Towing a trailer and driving with hands on the bottom of the steering wheel

  4. Proceed with caution.
    This means reversing and turning slowly, taking wide turns, and more. Don’t make hasty, sudden jerks of the wheel to avoid damage to your equipment. If you need to straighten things out, remember to always go forward and not back.
  5. Use your mirrors and shoulder-check.
    Rear-view, driver, and passenger mirrors are your best friends. In combination with your mirrors and shoulder-checking, these will help you spot obstacles, check your angles, and maybe admire yourself in the process.
  6. Remain calm.
    Devise a strategy if you find yourself in a pickle, and most importantly—don’t panic. Remember, panicking is like pressing the self-destruct button. When you rush or get in a state of panic, this is when damage can be inflicted upon your own personal or others’ property.

Now that your camper is parked in place, there are a few things you should do to secure it. Your trailer will most likely need to be levelled and the tires locked and secured with blocks. You can find the location of the blocks and the levelling instructions in your owner’s manual, but they are usually in one of the external storage lockers. If your RV does not come equipped with its own set of blocks, find big wooden logs that have a flat side that can be used to be positioned on each side of the tire. Nowadays, newer models of trailers will even have their own automatic self-levelers, which makes your job easy! Once your camper has been secured, unhitched from your vehicle, and hooked up to everything you need, we’ve made a checklist to help you complete your ideal campsite:


  • Turn on your water heater, fridge, heating element, or air conditioning, if required
  • Open your camper’s slide-outs
  • Set up a sealed trash bin and recycling area
  • Unload groceries, cookware, and all indoor supplies
  • Place bedding
  • And last but not least, raise the TV antenna. Just don’t forget to put it back down when your camping adventure comes to an end.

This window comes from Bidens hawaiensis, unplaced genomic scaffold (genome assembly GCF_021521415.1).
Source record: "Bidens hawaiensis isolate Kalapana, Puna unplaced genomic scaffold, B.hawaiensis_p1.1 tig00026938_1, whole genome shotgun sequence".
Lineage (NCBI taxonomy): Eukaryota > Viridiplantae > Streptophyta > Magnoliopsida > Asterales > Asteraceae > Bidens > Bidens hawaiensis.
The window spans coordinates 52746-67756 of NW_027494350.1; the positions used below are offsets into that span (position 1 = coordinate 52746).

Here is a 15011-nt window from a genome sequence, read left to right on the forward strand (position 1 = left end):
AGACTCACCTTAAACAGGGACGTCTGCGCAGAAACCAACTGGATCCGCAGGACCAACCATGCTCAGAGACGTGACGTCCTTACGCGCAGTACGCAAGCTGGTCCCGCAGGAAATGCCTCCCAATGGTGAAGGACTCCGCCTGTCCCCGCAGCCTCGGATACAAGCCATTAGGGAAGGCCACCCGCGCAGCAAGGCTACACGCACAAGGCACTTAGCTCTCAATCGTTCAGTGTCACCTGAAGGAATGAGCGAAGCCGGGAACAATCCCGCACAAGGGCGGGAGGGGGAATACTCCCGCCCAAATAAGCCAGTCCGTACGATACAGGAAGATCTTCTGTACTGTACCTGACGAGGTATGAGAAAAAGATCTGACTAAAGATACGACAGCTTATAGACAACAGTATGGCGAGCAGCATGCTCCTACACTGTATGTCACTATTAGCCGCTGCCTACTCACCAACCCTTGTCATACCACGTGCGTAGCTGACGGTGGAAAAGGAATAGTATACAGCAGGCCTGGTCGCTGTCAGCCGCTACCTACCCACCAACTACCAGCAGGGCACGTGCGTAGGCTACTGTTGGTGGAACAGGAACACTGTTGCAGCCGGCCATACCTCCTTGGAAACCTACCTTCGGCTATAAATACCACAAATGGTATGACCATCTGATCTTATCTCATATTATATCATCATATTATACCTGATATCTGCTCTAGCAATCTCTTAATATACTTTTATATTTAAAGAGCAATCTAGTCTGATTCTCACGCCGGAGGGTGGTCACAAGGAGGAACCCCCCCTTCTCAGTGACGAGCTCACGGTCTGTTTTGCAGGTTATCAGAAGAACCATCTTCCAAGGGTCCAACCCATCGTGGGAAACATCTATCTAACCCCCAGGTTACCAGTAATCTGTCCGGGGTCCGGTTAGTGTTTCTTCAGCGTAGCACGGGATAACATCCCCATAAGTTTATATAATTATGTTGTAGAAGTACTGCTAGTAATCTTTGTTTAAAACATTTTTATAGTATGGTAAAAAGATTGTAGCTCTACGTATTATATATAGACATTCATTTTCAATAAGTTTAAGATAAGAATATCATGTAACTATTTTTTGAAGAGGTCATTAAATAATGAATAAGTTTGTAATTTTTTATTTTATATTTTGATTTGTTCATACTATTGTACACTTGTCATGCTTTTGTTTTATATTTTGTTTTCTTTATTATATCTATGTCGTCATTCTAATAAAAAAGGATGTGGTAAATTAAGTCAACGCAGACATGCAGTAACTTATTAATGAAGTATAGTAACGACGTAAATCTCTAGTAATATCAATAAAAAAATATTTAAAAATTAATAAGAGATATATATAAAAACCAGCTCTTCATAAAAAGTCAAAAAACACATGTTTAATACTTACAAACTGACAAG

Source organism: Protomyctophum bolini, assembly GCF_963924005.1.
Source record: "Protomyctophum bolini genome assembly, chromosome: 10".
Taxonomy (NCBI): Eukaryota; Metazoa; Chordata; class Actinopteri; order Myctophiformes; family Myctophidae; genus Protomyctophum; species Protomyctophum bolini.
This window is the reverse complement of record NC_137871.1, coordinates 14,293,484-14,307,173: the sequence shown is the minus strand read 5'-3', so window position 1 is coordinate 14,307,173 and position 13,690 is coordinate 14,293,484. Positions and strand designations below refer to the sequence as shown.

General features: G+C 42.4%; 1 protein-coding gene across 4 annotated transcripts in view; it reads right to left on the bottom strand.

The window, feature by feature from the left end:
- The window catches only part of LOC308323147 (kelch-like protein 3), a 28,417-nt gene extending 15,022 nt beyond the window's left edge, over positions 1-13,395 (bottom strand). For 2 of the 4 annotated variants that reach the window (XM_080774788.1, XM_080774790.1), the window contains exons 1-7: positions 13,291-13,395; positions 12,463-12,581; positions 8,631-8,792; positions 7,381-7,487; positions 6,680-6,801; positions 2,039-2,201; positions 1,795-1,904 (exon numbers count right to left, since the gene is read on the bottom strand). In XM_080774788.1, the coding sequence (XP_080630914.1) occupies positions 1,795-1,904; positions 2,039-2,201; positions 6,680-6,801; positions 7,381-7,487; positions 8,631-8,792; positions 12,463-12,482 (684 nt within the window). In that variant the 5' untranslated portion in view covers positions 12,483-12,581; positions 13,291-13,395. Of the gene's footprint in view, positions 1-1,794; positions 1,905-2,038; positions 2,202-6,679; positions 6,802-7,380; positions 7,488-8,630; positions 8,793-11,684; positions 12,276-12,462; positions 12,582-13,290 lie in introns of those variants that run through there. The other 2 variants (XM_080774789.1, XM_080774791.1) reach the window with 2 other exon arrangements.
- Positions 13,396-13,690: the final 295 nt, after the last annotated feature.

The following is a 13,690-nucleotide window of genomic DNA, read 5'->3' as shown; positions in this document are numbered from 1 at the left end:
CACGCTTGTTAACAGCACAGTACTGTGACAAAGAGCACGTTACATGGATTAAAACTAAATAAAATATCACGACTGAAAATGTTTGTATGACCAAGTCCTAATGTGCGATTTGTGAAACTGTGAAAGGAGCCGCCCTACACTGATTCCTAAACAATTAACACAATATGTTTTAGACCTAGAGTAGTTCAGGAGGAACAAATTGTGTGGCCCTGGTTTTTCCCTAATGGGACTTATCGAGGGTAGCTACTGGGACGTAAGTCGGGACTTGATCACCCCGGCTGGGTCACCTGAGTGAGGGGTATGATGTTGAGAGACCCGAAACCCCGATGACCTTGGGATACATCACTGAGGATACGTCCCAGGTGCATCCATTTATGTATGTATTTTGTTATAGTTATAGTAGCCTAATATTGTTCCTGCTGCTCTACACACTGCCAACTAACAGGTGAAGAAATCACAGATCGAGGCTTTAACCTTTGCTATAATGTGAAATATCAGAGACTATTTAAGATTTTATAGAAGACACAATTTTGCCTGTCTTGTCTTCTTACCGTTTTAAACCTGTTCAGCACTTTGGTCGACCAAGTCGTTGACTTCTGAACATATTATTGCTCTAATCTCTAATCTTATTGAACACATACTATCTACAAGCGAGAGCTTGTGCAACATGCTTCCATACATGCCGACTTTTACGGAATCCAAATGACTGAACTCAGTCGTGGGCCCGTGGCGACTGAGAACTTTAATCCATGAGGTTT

Decorating and setting up your camper trailer


  • Apply your sunscreen and bug repellent before anything else… trust us
  • Collect and chop firewood from your campground’s recommended lots 
  • Pull out the awning for shade
  • Set up your gear: camping chairs, outdoor rugs, strings of lights, and more
  • Unfold the picnic table and its cover
  • Explore the area beyond your campsite to familiarize yourself with amenities and other surroundings
  • Unleash the outdoor games and let the fun begin!
Setting up the campsite

When all is said and done, it's not just about roasting hot dogs and singing by the campfire. Nope, sometimes it's about unexpected downpours, runaway tents, and squirrels with a penchant for mischief. Accidents happen; some are more preventable than others, but they happen. Sandbox’s Auto insurance is the way forward in protecting your RV, trailer, or camper against some of these things. And when we say RV, we mean motorhomes and campervans, too! Sandbox provides coverage for RVs in Saskatchewan, Manitoba, and Alberta and the following types of camping trailers in Saskatchewan and Manitoba:

  • House trailers
  • Camper trailers
  • Fifth-wheels
  • Tent trailers
  • Truck campers

So there you have it, fellow campers! You've packed, you've practiced, you've parked, and now it's time to kick back and enjoy the great outdoors. Here's to the mishaps, the memories, and the s'mores that may end up a little extra toasty.